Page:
It's at this point the video begins.
Here's a look at Marshall sitting on the bench as a deputy looks on.
Next, Marshall rises and moves toward the deputy, who directs him to sit back down.
When Marshall doesn't follow this order, the deputy puts his hand on Marshall's chest and pushes him toward the wall.
In the video, however, this movement, while forceful, isn't sudden or notably aggressive.
Nonetheless, Marshall slumps against the wall and then slides to the floor.
Three deputies rush toward him and hold him down, even though Marshall doesn't seem to be struggling in any overt way.
This goes on for several minutes, at which point the deputies move Marshall and apparently try to revive him.
The view of the scene then switches to show the deputies, joined by other emergency personnel gathered around Marshall's prone figure.
An attempt at CPR is made....
...but Marshall fails to respond, causing those present to step back and look down at him, as seen in the image at the top of this post.
The video ends with more emergency measures being taken, with an IV bag visible in the frame.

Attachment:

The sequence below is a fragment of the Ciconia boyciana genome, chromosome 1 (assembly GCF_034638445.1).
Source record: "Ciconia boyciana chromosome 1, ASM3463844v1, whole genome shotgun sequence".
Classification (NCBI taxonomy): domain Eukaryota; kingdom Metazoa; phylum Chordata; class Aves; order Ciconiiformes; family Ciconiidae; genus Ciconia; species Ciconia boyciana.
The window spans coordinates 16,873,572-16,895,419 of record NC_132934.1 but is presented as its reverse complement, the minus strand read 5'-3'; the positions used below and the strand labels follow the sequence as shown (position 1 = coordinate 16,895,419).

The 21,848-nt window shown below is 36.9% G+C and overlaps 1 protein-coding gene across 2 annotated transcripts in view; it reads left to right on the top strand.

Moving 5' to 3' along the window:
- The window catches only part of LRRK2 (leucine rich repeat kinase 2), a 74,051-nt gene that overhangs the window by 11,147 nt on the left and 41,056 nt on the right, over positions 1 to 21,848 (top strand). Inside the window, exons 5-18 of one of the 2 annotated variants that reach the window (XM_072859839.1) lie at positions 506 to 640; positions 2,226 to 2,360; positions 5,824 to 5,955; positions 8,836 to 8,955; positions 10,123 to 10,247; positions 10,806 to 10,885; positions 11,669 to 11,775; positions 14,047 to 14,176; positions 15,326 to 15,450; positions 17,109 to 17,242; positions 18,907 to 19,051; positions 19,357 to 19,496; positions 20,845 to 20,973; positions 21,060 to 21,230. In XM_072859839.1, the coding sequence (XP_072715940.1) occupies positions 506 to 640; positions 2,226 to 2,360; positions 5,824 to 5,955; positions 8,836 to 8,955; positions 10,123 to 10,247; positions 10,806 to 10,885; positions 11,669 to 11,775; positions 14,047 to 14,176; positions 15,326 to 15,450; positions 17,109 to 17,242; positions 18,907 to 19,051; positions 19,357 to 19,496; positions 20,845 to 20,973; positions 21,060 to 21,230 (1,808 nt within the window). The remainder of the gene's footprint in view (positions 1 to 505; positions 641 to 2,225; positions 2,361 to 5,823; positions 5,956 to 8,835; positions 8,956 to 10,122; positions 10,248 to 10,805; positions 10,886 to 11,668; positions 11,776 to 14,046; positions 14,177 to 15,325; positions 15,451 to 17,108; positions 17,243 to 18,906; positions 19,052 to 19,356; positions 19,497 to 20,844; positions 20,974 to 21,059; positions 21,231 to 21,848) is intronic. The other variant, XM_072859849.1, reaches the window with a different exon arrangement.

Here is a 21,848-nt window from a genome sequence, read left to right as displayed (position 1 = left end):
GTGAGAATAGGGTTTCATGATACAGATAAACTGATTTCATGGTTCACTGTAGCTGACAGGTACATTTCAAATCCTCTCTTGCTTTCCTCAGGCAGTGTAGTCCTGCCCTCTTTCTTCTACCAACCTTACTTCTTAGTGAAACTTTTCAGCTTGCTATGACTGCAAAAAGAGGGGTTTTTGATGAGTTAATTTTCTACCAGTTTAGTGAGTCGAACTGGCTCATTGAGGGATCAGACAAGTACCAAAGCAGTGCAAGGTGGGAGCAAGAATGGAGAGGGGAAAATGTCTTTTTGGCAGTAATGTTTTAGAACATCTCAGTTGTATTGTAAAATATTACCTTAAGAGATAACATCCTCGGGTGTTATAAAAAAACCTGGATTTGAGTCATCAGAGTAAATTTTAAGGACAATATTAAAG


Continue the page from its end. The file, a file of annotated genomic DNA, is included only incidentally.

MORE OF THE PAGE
But these efforts were clearly too little, too late. The Denver coroner's office determined that Marshall likely died by choking on his own vomit.
The death has been ruled a homicide — but Morrissey sees no criminal intent in the actions taken regarding Marshall.
"Based on the evidence in this investigation, I conclude that the physical force exerted against Mr. Marshall by the deputy sheriffs was for the lawful purpose of maintaining order in the jail as allowed by Colorado’s statute, and was applied by the deputies as part of their responsibility to provide safety and security," Morrissey writes in the conclusion of the decision letter. "There is no evidence suggesting any force was used for the purpose of harming Mr. Marshall. It should be remembered that this incident began as an attempt to get help for Mr. Marshall who was behaving erratically and inappropriately. The event that required the deputies to physically control him was not of their choosing and their actions were in response to Mr. Marshall’s behavior. Indeed, their efforts to help him continued through the remarkable twenty minutes of CPR."